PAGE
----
The Knicks (19-24) ended a six-game losing streak by playing the kind of suffocating defense their new interim head coach had been preaching in his role as Mike D'Antoni's defensive assistant.
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The Knicks held the Blazers to 12 points in the first quarter and took a 55-29 lead into halftime. The game was never competitive. According to the Elias Sports Bureau, it's the largest margin of victory in a coach's first game with a team in NBA history.
"An unfortunate day, but from a basketball standpoint we had a lot of fun today on the court," said Carmelo Anthony, who scored 10 of the Knicks' first 20 points and finished with 16 points and seven assists.
"We're on a position now where we can move forward and build on this win tonight," said Amar'e Stoudemire, who had 17 points, shooting 8-for-10, and added eight rebounds.
Neither Stoudemire nor Anthony played much in the second half.
J.R. Smith had 23 points off the bench, including seven three-pointers -- all in the second half. Steve Novak had 20 and Iman Shumpert 16. Baron Davis had only four points but added 10 assists with just one turnover. Jeremy Lin had six points, six assists and six turnovers.
Gone was the lack of effort and stagnation on offense that pockmarked D'Antoni's final days. The coach stepped down Wednesday afternoon and was replaced for the rest of the season by Woodson, who joined D'Antoni's staff in the offseason. "It was kind of an emotional day," Woodson said. "They stepped up and they made plays on both ends of the floor. I was very impressed with how they defended and how they shared the ball offensively, which was nice to see."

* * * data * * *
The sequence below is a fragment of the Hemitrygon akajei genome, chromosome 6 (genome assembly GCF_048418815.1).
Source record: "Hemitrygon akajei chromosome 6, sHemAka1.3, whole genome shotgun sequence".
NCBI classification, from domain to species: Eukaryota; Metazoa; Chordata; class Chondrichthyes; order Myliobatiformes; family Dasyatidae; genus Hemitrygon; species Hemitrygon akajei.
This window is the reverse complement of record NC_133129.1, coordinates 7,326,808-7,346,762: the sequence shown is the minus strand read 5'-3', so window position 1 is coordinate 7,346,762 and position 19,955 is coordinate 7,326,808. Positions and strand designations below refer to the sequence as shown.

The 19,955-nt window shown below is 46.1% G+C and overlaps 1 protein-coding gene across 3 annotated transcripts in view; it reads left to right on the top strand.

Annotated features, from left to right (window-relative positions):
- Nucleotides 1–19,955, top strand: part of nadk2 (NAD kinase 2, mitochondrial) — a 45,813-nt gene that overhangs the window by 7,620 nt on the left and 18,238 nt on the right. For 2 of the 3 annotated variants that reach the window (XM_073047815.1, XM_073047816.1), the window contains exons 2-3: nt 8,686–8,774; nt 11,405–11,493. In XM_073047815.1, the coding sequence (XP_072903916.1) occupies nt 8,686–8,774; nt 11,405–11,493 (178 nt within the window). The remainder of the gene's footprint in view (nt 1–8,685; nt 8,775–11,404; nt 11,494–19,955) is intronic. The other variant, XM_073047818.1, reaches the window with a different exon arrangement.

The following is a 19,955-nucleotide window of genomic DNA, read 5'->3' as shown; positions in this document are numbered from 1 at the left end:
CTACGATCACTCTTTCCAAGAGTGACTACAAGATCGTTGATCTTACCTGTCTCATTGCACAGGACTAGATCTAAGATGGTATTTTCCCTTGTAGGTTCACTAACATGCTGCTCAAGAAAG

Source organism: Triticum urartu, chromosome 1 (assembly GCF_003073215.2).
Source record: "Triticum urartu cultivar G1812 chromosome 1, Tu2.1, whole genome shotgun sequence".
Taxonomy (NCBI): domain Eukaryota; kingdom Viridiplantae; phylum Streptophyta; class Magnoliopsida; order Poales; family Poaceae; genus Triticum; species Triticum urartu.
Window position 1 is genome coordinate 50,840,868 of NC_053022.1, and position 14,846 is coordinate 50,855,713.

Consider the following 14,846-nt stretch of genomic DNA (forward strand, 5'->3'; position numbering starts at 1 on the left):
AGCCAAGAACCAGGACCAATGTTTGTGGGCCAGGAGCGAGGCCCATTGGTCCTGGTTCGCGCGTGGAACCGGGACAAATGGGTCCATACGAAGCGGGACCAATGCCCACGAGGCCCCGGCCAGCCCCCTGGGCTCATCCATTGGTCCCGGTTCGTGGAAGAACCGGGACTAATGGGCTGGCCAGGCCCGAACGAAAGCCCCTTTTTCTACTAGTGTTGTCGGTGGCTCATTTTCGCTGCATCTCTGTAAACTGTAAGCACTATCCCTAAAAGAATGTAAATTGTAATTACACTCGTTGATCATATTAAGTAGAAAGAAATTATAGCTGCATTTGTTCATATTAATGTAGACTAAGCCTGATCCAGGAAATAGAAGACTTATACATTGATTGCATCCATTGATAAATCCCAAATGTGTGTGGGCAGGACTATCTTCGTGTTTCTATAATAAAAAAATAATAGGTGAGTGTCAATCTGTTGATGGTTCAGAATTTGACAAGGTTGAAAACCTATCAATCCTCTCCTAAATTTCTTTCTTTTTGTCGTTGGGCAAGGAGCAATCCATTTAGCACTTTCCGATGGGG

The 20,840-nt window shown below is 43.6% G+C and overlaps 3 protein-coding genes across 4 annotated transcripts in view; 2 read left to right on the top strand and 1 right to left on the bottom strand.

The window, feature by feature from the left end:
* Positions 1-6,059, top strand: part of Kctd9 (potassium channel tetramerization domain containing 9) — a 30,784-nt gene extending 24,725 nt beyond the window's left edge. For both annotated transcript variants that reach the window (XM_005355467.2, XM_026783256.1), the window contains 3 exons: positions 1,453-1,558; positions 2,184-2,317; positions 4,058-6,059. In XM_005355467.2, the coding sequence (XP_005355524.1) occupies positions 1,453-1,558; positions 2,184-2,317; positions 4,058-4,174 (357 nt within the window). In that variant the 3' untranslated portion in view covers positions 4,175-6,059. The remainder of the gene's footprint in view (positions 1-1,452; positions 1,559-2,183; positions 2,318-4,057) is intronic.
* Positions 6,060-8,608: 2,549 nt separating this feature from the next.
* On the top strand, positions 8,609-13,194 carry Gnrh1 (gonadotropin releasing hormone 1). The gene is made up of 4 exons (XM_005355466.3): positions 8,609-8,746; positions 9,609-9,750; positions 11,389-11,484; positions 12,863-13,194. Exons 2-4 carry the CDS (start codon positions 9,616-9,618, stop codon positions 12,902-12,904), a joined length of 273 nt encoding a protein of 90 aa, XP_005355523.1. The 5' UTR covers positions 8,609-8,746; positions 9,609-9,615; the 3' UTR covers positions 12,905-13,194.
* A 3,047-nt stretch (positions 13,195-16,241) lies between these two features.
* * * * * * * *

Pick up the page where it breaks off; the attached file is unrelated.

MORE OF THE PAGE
The good feelings at the Garden started before the game. A cheer went up when Woodson was introduced as head coach. Some Knicks fans chanted "Fire D'Antoni" during the team's previous home game against the 76ers on Sunday.
D'Antoni ran Wednesday's morning shoot-around before deciding to step down in what the club called a mutual decision. Woodson had little time to do anything other than say yes to the promotion and briefly address the players, as did Madison Square Garden executive chairman James Dolan, according to Stoudemire.
For whatever reason, everything clicked. Anthony and Stoudemire were scoring. Lin and Davis were passing. Tyson Chandler was playing defense and rebounding. The role players were role-ing. If the Knicks were a baseball pitcher, Wednesday night would have been a perfect game.
The Knicks had arms and legs in every passing lane, contested every shot and went hard after every loose ball -- things they had lamenting not doing consistently under D'Antoni.
There was no letup in the second half as the lead swelled to 42 in the Knicks' highest scoring game of the season. Woodson's name was chanted in the closing minutes.
It was that kind of night at the Garden.